I’m 34-years old and barely a millennial. I’ve worked in finance for 10 years, which relatively speaking, is not a long time, but enough to look back with insight and a vested eye on the future. I grew up in Kansas and double majored in History & Sociology at the University of Kansas so I don’t even have a business or finance degree to impress you with. In college, my interests aligned more with understanding socioeconomic status and how groups of people are treated, rather than supply chain management, retirement savings and investment banking. And if I were going to be really honest with you, my biggest concern during my formative college years was making sure there were enough handbills around the KU campus to promote my rock band’s next show at the Granada Theater.
This all changed after my parents’ divorce. Their divorce immediately threw me into the realm of understanding discount points on mortgages, cost basis calculations on taxable investments, and estate and insurance planning in an effort to help my mother. During the marriage, she never earned much and always relied on my father to handle the finances. After the divorce, she had to rely and trust in others. This included an investment professional who, despite my mother being fresh off a divorce, low income, and insufficient savings, put her in a variable annuity. More on that in a minute.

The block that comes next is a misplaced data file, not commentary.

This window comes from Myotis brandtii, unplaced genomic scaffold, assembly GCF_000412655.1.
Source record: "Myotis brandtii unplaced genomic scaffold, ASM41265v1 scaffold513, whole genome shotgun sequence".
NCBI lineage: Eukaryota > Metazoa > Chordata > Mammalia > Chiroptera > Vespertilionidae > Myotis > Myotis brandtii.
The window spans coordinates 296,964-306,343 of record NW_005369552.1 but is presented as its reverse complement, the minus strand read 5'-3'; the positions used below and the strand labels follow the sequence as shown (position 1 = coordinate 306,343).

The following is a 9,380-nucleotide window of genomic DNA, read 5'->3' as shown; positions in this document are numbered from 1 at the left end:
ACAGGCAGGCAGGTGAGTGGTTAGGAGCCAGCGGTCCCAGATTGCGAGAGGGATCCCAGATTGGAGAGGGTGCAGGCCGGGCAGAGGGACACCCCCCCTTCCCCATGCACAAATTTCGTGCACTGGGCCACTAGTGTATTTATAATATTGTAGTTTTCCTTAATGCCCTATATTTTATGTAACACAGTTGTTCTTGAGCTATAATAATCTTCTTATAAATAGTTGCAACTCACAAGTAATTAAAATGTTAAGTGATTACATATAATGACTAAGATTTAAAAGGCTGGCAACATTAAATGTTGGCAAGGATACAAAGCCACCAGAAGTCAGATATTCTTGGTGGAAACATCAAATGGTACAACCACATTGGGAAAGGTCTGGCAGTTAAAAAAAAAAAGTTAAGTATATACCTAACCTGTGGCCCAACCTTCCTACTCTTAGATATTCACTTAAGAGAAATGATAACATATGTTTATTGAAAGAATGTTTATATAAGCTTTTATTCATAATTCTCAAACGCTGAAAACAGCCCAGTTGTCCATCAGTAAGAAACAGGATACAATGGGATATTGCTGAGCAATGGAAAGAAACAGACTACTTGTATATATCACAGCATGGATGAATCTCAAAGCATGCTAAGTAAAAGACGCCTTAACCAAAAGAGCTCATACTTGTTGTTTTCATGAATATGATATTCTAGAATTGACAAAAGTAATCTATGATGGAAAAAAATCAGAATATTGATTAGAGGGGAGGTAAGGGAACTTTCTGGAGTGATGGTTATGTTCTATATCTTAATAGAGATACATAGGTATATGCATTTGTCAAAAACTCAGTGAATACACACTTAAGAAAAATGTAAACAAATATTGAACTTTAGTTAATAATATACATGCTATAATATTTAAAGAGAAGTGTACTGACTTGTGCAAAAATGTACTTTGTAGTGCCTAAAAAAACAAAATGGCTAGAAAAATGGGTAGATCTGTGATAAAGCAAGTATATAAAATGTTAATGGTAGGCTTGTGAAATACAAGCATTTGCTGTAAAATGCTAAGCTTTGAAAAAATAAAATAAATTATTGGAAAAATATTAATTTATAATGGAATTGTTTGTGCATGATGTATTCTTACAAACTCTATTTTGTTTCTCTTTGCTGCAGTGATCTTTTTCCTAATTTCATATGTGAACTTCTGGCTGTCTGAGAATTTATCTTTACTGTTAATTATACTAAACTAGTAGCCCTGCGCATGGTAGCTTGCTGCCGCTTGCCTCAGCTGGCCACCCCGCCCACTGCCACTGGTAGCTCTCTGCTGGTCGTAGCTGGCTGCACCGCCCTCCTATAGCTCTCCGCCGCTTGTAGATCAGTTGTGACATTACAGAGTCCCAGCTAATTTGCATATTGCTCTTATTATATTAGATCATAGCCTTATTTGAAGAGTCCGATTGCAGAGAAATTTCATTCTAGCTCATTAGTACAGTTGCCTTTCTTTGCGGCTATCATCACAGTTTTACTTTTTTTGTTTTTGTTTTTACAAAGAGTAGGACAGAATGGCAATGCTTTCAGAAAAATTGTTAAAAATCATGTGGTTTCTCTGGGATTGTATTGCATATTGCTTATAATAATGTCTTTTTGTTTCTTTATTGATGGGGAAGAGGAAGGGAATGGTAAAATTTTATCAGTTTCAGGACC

And then there is my wife who, in her late 20’s, also sought guidance in an advisor. At that time, she was single, no kids, had heaps of school loans, zero IRA’s and insufficient emergency savings. Yet, she left a meeting with a trusted advisor with a term AND a whole life insurance policy. What she failed to leave with was a strategy on how to pay off her student loans or a plan for retirement savings.